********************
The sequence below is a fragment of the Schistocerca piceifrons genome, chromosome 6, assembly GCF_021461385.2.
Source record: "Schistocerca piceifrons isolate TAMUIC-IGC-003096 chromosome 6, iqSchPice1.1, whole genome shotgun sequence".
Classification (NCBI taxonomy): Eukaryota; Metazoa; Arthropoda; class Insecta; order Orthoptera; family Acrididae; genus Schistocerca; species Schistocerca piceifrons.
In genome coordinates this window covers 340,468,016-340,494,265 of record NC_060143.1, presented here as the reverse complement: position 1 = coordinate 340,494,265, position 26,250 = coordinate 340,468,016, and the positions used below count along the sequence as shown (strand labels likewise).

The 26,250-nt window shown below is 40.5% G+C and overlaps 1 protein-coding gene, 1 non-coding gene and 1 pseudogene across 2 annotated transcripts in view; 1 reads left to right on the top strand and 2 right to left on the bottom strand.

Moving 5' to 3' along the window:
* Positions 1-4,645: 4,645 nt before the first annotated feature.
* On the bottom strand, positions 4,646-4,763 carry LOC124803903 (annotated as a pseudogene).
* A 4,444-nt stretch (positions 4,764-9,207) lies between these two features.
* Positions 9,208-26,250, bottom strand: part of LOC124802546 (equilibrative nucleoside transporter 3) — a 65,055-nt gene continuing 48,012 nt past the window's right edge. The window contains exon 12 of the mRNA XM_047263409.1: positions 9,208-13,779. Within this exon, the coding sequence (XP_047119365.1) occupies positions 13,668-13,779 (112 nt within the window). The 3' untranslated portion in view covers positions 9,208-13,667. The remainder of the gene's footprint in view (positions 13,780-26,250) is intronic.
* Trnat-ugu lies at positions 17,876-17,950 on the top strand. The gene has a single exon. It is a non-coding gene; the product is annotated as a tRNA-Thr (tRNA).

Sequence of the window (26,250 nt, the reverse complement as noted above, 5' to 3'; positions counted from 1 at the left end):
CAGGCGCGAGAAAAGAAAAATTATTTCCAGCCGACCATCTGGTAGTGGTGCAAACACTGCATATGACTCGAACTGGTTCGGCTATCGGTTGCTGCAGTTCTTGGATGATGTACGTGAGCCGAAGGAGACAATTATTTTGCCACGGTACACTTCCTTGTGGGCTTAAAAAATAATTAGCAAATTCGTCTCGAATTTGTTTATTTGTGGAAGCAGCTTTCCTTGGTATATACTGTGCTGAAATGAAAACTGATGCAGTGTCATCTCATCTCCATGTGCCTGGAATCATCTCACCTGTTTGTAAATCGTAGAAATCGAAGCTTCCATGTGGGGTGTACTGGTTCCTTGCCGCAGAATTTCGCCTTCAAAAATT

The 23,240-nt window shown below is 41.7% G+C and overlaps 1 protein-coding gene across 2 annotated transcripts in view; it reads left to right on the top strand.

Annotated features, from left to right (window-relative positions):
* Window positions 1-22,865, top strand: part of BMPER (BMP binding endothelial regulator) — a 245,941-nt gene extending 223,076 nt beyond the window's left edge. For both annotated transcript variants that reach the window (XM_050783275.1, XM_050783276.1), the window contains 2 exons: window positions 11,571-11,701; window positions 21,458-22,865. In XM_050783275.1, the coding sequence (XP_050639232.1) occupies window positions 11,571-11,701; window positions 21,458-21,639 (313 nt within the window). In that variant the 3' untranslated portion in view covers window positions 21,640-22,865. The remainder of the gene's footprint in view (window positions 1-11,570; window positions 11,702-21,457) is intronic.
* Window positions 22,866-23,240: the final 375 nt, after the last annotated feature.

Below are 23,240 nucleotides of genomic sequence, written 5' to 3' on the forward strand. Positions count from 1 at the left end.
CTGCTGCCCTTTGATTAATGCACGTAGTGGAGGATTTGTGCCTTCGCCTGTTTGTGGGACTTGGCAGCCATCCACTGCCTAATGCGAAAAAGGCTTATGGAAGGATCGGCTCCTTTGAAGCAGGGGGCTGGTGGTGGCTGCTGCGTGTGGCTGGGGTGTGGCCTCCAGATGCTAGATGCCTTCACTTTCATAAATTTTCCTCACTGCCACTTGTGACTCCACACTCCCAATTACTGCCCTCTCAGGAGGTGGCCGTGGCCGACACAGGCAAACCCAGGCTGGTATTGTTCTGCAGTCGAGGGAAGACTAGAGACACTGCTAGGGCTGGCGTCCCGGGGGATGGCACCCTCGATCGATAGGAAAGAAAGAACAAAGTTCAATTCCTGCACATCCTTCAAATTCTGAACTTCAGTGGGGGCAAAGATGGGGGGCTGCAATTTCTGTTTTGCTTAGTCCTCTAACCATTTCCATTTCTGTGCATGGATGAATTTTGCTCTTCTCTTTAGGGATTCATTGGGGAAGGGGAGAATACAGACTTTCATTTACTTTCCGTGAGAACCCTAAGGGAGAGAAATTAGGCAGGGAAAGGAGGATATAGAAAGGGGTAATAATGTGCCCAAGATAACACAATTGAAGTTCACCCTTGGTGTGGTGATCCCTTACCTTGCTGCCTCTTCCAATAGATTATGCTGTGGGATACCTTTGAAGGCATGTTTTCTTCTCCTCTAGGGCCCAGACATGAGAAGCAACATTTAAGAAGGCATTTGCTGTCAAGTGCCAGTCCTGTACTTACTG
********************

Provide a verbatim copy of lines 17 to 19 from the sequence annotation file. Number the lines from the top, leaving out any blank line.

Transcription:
* Window positions 22,866-23,240: the final 375 nt, after the last annotated feature.

Below are 23,240 nucleotides of genomic sequence, written 5' to 3' on the forward strand. Positions count from 1 at the left end.
CTGCTGCCCTTTGATTAATGCACGTAGTGGAGGATTTGTGCCTTCGCCTGTTTGTGGGACTTGGCAGCCATCCACTGCCTAATGCGAAAAAGGCTTATGGAAGGATCGGCTCCTTTGAAGCAGGGGGCTGGTGGTGGCTGCTGCGTGTGGCTGGGGTGTGGCCTCCAGATGCTAGATGCCTTCACTTTCATAAATTTTCCTCACTGCCACTTGTGACTCCACACTCCCAATTACTGCCCTCTCAGGAGGTGGCCGTGGCCGACACAGGCAAACCCAGGCTGGTATTGTTCTGCAGTCGAGGGAAGACTAGAGACACTGCTAGGGCTGGCGTCCCGGGGGATGGCACCCTCGATCGATAGGAAAGAAAGAACAAAGTTCAATTCCTGCACATCCTTCAAATTCTGAACTTCAGTGGGGGCAAAGATGGGGGGCTGCAATTTCTGTTTTGCTTAGTCCTCTAACCATTTCCATTTCTGTGCATGGATGAATTTTGCTCTTCTCTTTAGGGATTCATTGGGGAAGGGGAGAATACAGACTTTCATTTACTTTCCGTGAGAACCCTAAGGGAGAGAAATTAGGCAGGGAAAGGAGGATATAGAAAGGGGTAATAATGTGCCCAAGATAACACAATTGAAGTTCACCCTTGGTGTGGTGATCCCTTACCTTGCTGCCTCTTCCAATAGATTATGCTGTGGGATACCTTTGAAGGCATGTTTTCTTCTCCTCTAGGGCCCAGACATGAGAAGCAACATTTAAGAAGGCATTTGCTGTCAAGTGCCAGTCCTGTACTTACTG